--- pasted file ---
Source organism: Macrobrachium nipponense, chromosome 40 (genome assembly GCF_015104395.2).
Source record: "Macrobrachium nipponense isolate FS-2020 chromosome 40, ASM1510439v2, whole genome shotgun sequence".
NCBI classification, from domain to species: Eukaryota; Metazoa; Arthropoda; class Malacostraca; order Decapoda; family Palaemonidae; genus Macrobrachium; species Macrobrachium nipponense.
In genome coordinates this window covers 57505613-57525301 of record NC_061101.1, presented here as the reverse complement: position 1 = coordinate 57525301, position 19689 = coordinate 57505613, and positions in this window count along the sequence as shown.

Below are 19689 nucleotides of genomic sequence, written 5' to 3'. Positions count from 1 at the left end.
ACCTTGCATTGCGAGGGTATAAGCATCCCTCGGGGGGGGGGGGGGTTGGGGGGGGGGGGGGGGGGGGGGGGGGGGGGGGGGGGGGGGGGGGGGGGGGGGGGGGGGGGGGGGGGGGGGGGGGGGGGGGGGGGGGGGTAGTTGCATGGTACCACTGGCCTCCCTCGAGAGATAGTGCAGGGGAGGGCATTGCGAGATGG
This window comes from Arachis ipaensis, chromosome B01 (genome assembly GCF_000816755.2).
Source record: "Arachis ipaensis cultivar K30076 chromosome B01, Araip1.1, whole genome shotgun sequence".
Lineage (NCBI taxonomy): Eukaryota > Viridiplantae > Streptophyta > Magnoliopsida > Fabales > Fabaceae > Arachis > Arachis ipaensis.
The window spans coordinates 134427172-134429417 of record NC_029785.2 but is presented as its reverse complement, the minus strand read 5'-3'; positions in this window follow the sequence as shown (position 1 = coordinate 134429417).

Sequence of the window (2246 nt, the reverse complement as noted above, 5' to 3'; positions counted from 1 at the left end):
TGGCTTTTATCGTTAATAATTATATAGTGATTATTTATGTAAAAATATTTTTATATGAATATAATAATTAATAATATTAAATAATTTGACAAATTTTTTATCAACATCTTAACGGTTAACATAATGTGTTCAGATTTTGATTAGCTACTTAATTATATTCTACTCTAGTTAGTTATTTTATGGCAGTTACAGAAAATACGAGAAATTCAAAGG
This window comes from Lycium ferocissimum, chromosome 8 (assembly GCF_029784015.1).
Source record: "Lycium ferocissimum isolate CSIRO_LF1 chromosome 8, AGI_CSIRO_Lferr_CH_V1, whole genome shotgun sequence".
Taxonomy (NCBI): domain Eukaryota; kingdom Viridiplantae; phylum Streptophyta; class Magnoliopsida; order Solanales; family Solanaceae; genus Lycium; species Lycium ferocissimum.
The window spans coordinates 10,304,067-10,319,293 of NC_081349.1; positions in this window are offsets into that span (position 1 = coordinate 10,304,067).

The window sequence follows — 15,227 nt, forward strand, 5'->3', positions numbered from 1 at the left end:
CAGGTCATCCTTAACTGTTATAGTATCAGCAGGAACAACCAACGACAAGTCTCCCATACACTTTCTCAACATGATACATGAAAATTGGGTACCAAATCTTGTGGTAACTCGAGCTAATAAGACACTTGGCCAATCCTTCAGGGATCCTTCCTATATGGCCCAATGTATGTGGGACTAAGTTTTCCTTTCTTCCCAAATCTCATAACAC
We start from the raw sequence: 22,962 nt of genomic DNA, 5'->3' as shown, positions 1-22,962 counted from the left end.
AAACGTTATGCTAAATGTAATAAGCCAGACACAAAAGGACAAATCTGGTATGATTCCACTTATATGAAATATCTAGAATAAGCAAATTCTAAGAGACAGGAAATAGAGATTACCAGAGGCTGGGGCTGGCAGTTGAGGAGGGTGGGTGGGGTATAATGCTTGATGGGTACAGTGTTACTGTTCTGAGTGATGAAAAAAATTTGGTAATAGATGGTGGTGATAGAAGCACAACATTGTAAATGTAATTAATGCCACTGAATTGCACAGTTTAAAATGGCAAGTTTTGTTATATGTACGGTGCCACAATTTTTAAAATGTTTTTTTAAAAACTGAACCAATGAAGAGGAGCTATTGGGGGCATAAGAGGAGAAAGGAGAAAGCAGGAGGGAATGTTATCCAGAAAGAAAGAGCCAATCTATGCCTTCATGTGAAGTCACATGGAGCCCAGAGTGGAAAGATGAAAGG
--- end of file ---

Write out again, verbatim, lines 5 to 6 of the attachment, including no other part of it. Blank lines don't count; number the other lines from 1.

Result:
Below are 19689 nucleotides of genomic sequence, written 5' to 3'. Positions count from 1 at the left end.
ACCTTGCATTGCGAGGGTATAAGCATCCCTCGGGGGGGGGGGGGGTTGGGGGGGGGGGGGGGGGGGGGGGGGGGGGGGGGGGGGGGGGGGGGGGGGGGGGGGGGGGGGGGGGGGGGGGGGGGGGGGGGGGGGGGGTAGTTGCATGGTACCACTGGCCTCCCTCGAGAGATAGTGCAGGGGAGGGCATTGCGAGATGG